Specialized unveils the Fuelcell
article & images by Nick Salazar
Oct 10, 2012  hits 86,886

Integrated storage is a trend among modern tri bike manufacturers, and Specialized has created a new solution just for the Shiv.

It wasn't supposed to be an official launch. Specialized isn't quite finished with their Fuelcell concept, and weren't quite ready to show it to the world. But they had some of the early prototypes finished and ready to go, and they didn't want to deny their athletes a competitive advantage if they had the product in place. So they brought their new Fuelcell storage system to Kona, which will be on the bikes of their marquis athletes including defending chapion Craig Alexander.

The Fuelcell is a storage unit that fills the negative space between the down tube and seat tube on the Shiv. The idea is a complement to the Fuelselage, the integrated hydration system on the Shiv. The Fuelcell has a rubber top with a slit that is easy to get into, but won't launch its contents during normal riding. It looks like a very simple way to store things like a flat kit, nutrition, etc. It's part of a growing trend among triathlon bike manufacturers to create special storage solutions unique to their own bicycles. The Speed Concept has the Speed Box, the Felt DA has the new VR bottle, the P4 had its integrated bottle, etc.

We talked to Mark Cote about the potential drawback of filling so much of the frame's negative space, and whether it becomes a handling problem during harsh winds. "People worry about that, but what they don't realize is that you won't feel the side force until you get sustained winds at 25 to 30 degrees of yaw. And that's a pretty rare event. We have been making products that fill that part of the frame space since the Virtue bottle with the Transition. The wind forces there just aren't as big a deal as people make them out to be."

I think this looks like a cool product. People frequently ask me what the best storage solution is on a tri bike, and the answer is always "it depends." It depends on your frame, your particular needs, what kind of training and racing you're doing, your preferences, etc. But if you have a Shiv, there's going to be a very easy option for you to pursue, once it's released.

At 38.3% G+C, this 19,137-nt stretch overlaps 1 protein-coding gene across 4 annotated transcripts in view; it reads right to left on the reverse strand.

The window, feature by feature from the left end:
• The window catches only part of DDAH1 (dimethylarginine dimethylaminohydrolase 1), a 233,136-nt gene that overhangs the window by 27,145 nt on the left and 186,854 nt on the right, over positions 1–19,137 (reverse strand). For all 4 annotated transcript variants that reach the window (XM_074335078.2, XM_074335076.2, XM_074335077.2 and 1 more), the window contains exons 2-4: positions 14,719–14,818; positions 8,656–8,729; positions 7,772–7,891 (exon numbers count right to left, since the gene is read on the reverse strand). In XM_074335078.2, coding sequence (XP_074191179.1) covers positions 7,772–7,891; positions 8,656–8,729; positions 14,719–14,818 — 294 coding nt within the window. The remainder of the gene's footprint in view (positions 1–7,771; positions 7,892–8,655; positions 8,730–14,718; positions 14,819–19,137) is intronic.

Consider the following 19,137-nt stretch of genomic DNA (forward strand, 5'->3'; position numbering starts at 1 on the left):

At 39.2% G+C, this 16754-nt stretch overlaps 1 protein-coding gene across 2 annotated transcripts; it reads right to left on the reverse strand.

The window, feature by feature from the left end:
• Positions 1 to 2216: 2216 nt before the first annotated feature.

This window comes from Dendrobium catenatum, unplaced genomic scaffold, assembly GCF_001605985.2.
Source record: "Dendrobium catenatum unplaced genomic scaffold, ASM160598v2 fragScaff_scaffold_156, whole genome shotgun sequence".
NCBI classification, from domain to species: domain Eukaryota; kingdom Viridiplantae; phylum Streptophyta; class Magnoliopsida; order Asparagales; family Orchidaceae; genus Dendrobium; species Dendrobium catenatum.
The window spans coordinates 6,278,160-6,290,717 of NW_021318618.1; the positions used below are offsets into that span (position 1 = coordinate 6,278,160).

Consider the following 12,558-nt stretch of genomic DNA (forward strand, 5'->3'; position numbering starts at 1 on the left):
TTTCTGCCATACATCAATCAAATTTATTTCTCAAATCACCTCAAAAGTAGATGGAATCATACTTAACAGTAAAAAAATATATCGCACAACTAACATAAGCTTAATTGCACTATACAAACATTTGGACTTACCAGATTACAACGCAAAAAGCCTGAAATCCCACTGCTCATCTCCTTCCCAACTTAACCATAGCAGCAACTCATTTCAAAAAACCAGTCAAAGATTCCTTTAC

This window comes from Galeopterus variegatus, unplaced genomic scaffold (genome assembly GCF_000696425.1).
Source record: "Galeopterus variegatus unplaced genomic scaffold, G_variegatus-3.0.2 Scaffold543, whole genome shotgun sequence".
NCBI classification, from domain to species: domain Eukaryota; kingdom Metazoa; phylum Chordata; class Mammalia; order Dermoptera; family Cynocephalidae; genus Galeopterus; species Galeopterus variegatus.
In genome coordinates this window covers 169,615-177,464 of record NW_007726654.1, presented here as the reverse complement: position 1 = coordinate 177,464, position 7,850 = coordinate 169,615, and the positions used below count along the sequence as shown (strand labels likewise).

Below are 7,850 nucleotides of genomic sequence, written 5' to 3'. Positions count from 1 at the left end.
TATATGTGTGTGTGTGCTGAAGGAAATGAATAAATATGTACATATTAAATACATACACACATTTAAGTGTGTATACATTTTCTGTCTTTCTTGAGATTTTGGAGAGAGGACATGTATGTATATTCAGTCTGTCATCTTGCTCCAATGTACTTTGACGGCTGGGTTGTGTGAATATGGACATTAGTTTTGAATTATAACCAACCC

Have a look at the gallery below for all the details. But give Specialized a bit of a break for some of the finer points. For example, it looks like the top corner of the Fuelcell doesn't perfectly mate with the Shiv's down tube. That's part of what gets refined between prototyping and production. I'll reserve judgment until everything is complete. For now, just take it for what it is - a great idea that's going to be proven by the best athletes in the world.


Tags » hawaii2012,  shiv,  specialized,  storage
  • This is the Shiv with a Fuelcell installed. It's a perfect fit for Specialized's flagship tri bike, and a very easy way to store items on the bike without resorting to bulky bags hanging out in the wind.
  • This shot gives you a good idea for the capacity of the Fuelcell, and shows how Ben Hoffman is using it. There's room to spare in this setup.
  • The rubber hood has a subtle name plate, and is slitted at the top for easy access to the goods. It looks like this prototype doesn't mate quite perfectly with the down tube, but that's the kind of thing that will get refined for production.
  • Here's the slot at the top. The rubber is very flexible, making it easy to reach in and grab your stuff when needed. Good idea!
  • Let's be clear, this bike belongs to the Hoff.
  • Ben Hoffman's front end - it's all Zipp.
  • Specialized has also been showing off their new McLaren helmet whenever possible. It's legal in Kona, since Kona is not governed by USAT and therefore doesn't have to abide by CPSC helmet standards. So many of Specialized's athletes will be using this lid, which tests faster than the CPSC-certified TT2. I think the distinctions start to get dizzying.
  • The McLaren helmets are gorgeous, smooth forms, and seem to fit into recent trends towards shorter-tail helmets with mildly truncated tails, and no frontal vents.
  • The McLaren lid also has the side gills which are for aerodynamics, not ventilation.
  • Our parting shot is a little gem from Specialized athlete Ben Hoffman. The Hoff decorated his Fuelselage with a little paper umbrella. I love it. Ben, if you have the cojones to ride with this on race day, I'll buy you dinner.

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